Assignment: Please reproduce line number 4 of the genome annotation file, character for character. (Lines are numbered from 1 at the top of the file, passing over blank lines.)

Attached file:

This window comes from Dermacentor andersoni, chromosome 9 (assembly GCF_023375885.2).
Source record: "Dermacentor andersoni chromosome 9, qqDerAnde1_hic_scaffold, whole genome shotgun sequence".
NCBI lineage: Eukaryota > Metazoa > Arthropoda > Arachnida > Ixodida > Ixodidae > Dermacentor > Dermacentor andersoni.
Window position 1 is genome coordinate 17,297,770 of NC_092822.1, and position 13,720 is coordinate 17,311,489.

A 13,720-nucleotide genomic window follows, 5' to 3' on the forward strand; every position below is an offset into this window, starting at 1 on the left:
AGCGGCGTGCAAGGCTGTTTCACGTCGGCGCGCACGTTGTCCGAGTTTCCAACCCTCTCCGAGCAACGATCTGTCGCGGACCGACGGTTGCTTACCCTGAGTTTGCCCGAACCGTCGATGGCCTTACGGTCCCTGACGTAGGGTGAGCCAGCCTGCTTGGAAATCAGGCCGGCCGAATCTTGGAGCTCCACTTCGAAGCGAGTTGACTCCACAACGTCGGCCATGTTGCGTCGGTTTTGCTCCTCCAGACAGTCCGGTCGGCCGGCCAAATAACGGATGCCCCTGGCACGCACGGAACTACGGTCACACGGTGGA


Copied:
Window position 1 is genome coordinate 17,297,770 of NC_092822.1, and position 13,720 is coordinate 17,311,489.